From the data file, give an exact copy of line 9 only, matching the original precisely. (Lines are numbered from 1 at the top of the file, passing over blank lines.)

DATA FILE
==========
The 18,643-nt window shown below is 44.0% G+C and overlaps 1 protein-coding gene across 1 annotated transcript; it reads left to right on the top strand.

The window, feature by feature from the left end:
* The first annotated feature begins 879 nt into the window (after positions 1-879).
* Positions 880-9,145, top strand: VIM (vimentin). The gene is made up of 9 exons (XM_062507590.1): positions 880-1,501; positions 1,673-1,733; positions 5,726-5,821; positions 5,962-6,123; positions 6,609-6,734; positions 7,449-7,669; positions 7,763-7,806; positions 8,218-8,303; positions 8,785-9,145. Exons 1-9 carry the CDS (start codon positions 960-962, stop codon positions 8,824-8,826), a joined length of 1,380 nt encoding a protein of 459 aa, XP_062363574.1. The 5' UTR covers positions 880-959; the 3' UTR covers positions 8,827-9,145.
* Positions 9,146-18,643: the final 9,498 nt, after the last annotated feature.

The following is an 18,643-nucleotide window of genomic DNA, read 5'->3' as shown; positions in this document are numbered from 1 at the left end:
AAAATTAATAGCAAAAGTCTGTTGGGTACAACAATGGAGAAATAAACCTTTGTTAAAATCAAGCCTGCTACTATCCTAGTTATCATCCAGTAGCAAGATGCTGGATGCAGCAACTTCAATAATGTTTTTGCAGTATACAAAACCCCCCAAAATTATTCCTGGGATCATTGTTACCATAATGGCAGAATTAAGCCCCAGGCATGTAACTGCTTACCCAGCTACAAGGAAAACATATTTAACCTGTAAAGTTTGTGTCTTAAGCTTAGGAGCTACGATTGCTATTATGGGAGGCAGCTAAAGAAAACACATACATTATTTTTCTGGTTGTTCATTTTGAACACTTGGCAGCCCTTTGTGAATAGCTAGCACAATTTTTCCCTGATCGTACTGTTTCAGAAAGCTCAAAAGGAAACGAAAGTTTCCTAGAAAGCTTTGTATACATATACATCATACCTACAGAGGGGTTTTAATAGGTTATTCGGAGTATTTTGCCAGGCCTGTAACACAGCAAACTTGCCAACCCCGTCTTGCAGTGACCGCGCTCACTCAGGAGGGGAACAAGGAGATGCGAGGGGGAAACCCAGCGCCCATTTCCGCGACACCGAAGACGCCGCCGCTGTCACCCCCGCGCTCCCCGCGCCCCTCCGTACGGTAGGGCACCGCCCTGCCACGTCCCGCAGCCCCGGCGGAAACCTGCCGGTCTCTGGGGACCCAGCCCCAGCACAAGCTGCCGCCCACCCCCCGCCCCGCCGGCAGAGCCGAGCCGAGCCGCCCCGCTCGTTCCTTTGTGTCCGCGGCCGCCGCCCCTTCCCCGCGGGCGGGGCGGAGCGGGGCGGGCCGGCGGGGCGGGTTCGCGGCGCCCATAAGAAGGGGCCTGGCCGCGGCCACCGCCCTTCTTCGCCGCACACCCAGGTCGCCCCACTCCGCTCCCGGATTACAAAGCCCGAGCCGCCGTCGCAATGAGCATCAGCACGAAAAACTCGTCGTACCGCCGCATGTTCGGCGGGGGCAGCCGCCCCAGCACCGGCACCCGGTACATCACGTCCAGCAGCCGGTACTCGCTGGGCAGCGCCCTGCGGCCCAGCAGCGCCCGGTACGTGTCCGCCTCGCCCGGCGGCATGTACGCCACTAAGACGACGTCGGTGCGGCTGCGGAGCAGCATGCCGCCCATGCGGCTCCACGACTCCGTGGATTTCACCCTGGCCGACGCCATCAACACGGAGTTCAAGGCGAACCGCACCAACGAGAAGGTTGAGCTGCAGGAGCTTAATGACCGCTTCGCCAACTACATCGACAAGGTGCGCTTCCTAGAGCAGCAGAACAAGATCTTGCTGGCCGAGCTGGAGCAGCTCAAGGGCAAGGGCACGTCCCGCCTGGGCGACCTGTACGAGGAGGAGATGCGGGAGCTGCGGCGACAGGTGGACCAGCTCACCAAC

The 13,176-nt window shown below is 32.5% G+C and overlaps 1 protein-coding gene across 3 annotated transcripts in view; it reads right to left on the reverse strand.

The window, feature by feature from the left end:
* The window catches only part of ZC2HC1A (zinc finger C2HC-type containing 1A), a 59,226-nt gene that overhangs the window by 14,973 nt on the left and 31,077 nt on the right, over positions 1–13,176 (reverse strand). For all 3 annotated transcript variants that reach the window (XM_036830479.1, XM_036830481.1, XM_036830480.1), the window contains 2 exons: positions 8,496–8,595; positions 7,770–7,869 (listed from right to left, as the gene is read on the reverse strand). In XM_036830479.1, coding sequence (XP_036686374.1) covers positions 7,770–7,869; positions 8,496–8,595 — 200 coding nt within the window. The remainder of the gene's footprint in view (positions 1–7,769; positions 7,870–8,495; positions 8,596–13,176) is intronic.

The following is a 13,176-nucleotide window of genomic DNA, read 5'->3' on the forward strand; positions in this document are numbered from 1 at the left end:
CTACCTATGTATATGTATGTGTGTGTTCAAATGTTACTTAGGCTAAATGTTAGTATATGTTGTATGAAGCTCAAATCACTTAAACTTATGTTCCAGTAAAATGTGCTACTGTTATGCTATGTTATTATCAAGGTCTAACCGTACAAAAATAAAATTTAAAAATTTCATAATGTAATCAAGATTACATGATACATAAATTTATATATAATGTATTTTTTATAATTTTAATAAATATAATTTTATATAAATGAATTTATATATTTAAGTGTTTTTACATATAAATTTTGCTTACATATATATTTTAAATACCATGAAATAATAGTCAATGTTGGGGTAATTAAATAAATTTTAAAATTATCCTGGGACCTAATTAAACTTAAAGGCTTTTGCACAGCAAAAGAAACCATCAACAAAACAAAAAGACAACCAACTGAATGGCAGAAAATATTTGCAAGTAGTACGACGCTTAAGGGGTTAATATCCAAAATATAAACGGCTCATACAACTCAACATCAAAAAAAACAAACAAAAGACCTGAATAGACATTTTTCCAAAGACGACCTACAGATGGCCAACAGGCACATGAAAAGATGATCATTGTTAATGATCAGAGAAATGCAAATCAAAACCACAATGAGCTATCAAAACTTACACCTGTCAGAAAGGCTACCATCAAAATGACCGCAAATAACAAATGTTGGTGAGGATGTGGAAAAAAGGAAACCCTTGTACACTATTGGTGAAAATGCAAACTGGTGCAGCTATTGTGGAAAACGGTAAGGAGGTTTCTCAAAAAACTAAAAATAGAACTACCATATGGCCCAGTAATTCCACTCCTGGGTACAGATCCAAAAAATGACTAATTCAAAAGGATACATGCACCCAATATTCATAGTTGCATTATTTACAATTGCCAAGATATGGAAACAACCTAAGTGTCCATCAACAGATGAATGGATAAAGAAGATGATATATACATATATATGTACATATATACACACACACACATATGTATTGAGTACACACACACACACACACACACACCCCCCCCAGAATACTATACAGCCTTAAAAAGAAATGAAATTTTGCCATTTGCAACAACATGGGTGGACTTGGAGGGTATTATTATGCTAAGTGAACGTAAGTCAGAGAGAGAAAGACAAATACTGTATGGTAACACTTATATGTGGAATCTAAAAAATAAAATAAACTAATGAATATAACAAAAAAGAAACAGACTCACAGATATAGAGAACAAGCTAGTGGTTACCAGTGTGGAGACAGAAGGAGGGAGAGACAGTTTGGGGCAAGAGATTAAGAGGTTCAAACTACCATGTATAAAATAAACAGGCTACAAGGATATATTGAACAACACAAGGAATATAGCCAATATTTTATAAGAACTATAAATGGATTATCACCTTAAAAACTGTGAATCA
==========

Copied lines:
The window, feature by feature from the left end: